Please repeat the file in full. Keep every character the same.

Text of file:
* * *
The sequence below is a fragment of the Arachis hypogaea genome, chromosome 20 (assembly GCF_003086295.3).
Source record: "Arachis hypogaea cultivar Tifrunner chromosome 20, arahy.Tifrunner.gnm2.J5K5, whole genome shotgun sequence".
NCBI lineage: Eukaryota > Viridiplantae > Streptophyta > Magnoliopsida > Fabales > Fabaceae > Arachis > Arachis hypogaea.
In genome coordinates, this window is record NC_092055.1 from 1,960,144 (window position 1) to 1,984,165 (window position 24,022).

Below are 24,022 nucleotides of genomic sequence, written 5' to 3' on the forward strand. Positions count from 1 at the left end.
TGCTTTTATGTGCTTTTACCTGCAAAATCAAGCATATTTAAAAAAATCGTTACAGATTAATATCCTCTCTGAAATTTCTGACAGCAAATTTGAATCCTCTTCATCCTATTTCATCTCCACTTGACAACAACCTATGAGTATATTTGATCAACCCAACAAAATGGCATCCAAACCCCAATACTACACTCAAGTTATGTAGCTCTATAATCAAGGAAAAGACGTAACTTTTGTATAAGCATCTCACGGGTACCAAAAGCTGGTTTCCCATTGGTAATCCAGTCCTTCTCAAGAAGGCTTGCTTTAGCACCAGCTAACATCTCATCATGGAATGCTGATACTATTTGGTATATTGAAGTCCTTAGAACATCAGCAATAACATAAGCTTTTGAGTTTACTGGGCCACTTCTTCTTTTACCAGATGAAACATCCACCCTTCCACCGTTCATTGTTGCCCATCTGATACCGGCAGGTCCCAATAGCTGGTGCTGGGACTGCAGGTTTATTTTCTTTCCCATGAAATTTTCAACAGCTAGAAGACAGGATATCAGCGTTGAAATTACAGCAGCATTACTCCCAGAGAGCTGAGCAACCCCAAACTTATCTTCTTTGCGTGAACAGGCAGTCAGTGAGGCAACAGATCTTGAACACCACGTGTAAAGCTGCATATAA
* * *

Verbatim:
The sequence below is a fragment of the Arachis hypogaea genome, chromosome 20 (assembly GCF_003086295.3).
Source record: "Arachis hypogaea cultivar Tifrunner chromosome 20, arahy.Tifrunner.gnm2.J5K5, whole genome shotgun sequence".
NCBI lineage: Eukaryota > Viridiplantae > Streptophyta > Magnoliopsida > Fabales > Fabaceae > Arachis > Arachis hypogaea.
In genome coordinates, this window is record NC_092055.1 from 1,960,144 (window position 1) to 1,984,165 (window position 24,022).

Below are 24,022 nucleotides of genomic sequence, written 5' to 3' on the forward strand. Positions count from 1 at the left end.
TGCTTTTATGTGCTTTTACCTGCAAAATCAAGCATATTTAAAAAAATCGTTACAGATTAATATCCTCTCTGAAATTTCTGACAGCAAATTTGAATCCTCTTCATCCTATTTCATCTCCACTTGACAACAACCTATGAGTATATTTGATCAACCCAACAAAATGGCATCCAAACCCCAATACTACACTCAAGTTATGTAGCTCTATAATCAAGGAAAAGACGTAACTTTTGTATAAGCATCTCACGGGTACCAAAAGCTGGTTTCCCATTGGTAATCCAGTCCTTCTCAAGAAGGCTTGCTTTAGCACCAGCTAACATCTCATCATGGAATGCTGATACTATTTGGTATATTGAAGTCCTTAGAACATCAGCAATAACATAAGCTTTTGAGTTTACTGGGCCACTTCTTCTTTTACCAGATGAAACATCCACCCTTCCACCGTTCATTGTTGCCCATCTGATACCGGCAGGTCCCAATAGCTGGTGCTGGGACTGCAGGTTTATTTTCTTTCCCATGAAATTTTCAACAGCTAGAAGACAGGATATCAGCGTTGAAATTACAGCAGCATTACTCCCAGAGAGCTGAGCAACCCCAAACTTATCTTCTTTGCGTGAACAGGCAGTCAGTGAGGCAACAGATCTTGAACACCACGTGTAAAGCTGCATATAA